Generating a PDF Calendar

by Dan Duda

Requirements

  • HTML and CSS Experience
  • C# Experience
  • Visual Studio 2017 Community

Introduction

In the age of smart phones and online calendars I find I still like to also have a paper calendar at my desk. Having a single page per month gives a lot of space to jot down notes and quickly glance at upcoming appointments, etc. Over the years I have come across downloadable year calendars in PDF format that you can print out and staple together. But I wanted more control to add my own recurring “special” dates and holidays. I also wanted to be able to include colorful icons with my events.

My first concern was how to render the calendar. I wanted to keep it simple so I decided to use just plain HTML and tables with CSS to style them. This will also enable the use of the web browser for printing and PDF conversion without having to write anything myself. There were some things I learned along the way that I hope may help someone else. One in particular was the use of media queries to override the browsers default print themes. Another was discovering the FontAwesome library for icons.

Project Setup

For this project I decided to create a console application in C# and the .Net framework. I’ll be using Visual Studio 2017 Comminity Edition. The first step is to create a “C# console application”. I’m using .net framework version 4.7.


By default Visual Studio gives us a single class file for console applications called Program.cs with a single method called Main. I didn’t feel I really needed a GUI for this and wanted to keep it simple so chose the console application approach which means it will run on the command line. The program should take a single command line paramter for the year to generate. We’ll check that the input is a valid number and then also check that it’s a pratical year. Yes, I’m pretty optimistic putting in 2400 as an end year. :)

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Build a recursive word finding algorithm with Python - Part 4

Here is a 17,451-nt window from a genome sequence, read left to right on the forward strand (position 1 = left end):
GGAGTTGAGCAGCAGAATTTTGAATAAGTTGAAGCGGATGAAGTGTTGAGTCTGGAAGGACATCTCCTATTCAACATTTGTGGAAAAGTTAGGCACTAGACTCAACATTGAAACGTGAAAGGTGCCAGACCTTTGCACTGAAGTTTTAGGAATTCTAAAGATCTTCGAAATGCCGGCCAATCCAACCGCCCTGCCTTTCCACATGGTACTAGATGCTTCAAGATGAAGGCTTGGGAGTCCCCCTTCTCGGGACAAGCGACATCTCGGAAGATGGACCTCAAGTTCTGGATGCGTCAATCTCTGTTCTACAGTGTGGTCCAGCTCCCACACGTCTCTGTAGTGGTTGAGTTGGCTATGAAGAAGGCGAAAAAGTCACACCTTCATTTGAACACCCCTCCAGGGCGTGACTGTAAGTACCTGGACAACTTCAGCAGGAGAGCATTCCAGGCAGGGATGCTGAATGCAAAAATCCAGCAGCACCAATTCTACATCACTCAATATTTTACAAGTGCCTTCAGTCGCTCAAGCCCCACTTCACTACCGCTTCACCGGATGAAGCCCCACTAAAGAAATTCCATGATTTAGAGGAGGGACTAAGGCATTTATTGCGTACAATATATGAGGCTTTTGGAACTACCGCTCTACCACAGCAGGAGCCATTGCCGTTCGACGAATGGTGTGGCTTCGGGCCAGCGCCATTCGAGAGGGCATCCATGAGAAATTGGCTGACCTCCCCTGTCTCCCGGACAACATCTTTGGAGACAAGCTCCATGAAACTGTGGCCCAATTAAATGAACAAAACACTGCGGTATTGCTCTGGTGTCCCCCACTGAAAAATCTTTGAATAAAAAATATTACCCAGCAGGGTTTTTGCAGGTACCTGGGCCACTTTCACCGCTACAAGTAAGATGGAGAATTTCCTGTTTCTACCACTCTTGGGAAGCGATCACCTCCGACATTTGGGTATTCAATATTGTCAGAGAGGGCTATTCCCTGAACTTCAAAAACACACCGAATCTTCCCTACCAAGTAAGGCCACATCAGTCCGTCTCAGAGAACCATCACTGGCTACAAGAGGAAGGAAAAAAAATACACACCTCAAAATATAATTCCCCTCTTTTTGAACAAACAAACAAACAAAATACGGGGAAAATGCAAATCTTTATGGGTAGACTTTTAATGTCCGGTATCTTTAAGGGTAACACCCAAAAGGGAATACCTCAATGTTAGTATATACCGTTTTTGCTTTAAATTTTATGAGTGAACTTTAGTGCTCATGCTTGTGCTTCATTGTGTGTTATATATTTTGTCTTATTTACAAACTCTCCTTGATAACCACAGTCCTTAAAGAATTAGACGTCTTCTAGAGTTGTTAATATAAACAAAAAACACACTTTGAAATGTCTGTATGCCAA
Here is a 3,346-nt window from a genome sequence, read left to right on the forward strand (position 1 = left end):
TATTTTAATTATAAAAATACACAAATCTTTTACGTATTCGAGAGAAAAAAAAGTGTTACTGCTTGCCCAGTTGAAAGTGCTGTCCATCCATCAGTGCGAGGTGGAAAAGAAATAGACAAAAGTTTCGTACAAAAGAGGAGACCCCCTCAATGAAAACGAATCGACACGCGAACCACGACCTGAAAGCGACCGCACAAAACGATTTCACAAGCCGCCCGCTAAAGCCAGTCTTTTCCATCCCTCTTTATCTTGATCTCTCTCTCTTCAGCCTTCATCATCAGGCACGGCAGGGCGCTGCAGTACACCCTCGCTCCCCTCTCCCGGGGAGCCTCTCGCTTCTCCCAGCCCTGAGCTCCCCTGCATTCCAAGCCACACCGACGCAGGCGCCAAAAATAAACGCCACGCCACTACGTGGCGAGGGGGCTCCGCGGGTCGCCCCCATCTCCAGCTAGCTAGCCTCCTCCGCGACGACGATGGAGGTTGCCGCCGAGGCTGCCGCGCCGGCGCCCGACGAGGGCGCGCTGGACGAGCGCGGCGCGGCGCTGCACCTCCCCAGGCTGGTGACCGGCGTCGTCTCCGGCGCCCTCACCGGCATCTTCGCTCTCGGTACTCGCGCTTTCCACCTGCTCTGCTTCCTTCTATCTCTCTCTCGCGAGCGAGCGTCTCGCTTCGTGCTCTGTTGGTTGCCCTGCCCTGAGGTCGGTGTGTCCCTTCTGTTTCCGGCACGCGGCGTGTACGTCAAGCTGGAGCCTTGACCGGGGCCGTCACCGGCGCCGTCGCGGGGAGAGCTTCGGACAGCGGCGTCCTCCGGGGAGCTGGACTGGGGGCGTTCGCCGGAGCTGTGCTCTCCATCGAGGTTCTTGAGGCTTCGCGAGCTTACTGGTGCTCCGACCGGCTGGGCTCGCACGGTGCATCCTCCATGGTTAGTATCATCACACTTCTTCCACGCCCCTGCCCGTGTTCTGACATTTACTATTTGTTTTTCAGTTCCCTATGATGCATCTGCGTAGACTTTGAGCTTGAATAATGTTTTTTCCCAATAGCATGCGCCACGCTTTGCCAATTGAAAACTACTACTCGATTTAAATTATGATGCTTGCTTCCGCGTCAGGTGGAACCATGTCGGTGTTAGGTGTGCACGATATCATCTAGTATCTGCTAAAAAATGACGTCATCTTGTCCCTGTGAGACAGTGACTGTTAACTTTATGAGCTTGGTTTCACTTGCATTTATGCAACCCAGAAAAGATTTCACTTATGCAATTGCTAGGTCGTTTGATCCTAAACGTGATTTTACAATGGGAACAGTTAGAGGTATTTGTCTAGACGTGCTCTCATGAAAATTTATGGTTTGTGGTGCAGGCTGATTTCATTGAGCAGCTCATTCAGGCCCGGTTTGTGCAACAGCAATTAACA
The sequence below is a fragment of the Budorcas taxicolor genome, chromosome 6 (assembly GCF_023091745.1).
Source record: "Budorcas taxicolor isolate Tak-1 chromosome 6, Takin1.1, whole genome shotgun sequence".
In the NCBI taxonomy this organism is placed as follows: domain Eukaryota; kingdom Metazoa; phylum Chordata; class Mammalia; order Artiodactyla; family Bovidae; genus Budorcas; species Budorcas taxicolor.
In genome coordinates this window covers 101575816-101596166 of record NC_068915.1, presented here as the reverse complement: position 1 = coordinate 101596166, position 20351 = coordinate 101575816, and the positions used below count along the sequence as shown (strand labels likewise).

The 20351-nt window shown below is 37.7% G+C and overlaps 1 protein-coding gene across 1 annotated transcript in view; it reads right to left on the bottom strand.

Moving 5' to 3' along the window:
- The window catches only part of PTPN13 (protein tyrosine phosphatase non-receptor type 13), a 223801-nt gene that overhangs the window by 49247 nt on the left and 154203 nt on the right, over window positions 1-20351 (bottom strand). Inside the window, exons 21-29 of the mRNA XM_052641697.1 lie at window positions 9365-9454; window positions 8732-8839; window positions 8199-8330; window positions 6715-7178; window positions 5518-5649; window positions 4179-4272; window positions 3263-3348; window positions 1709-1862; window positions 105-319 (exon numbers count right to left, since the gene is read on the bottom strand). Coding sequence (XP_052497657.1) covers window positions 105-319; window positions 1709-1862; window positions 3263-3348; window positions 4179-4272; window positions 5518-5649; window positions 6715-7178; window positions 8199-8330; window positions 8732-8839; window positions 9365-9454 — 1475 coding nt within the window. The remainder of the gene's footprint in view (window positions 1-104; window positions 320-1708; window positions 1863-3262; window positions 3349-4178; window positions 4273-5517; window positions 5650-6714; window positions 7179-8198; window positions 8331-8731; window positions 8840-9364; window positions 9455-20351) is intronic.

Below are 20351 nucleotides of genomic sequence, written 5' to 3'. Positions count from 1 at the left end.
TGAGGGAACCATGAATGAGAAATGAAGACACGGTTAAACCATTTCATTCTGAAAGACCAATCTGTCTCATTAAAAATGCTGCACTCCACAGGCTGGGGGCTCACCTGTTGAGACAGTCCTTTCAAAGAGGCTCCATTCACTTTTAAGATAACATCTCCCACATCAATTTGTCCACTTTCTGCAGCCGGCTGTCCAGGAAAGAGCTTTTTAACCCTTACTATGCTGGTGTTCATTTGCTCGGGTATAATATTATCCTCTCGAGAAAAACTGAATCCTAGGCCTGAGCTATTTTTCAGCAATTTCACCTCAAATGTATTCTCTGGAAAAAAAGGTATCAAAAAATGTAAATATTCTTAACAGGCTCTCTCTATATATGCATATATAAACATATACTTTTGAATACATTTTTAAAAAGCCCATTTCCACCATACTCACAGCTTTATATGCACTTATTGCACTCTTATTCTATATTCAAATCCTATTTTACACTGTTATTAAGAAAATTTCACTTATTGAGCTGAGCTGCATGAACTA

by Dan Duda

Requirements

  • Python 3.x
  • PyCharm Community (optional)
  • A text file of English words
  • Basic Python knowledge

Goto Part 3

Introduction

Is there a way we could store the list of words so that it’s more efficient to check if a string of letters is a valid word? The answer of course is yes. One way that I’m particularly fond of is to create a tree made up of nodes representing letters. The tree would start with all 26 letters and the child nodes of each letter node would form a path to valid words. Let’s look at a diagram to help explain it.


Here is a partial sample of what our tree might look like. From this we can have many optimizations. For example, say we’re checking the word part, ‘cb’. If we traverse our sample tree we first go to the ‘c’ node. We then check if the ‘c’ node has a child node of ‘b’. It does not so we can stop processing right there. If we had a bunch of remaining letters our current algorithm would keep on adding every combination of the letters onto ‘cb’ and checking against our word list. If we know ‘cb’ is not a valid path, then we know there can be no words starting with ‘cb’ so we can quit processing early.

Now since multiple words can start with the same combination of letters like “cat” and “cater” we need to know when a path is a valid word. To do this we can just add a flag to our nodes indicating if it’s a valid word. So, the first ‘c’ node under the root node would be set to false because there are words that start with ‘c’ but would not be a valid word itself. Same with the ‘a’ node under the ‘c’ node’. But when we get to the ‘b’ node we’d signify that it’s a valid word. The same with the ‘T’ node which would give us “cat”.

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Build a recursive word finding algorithm with Python - Part 3

by Dan Duda

Requirements

  • Python 3.x
  • PyCharm Community (optional)
  • A text file of English words
  • Basic Python knowledge

Goto Part 2

Introduction

In the last tutorial we created a program that can find all the words that can be made from a string of letters. We also noticed that our program wasn’t very fast or efficient. Let’s fix that.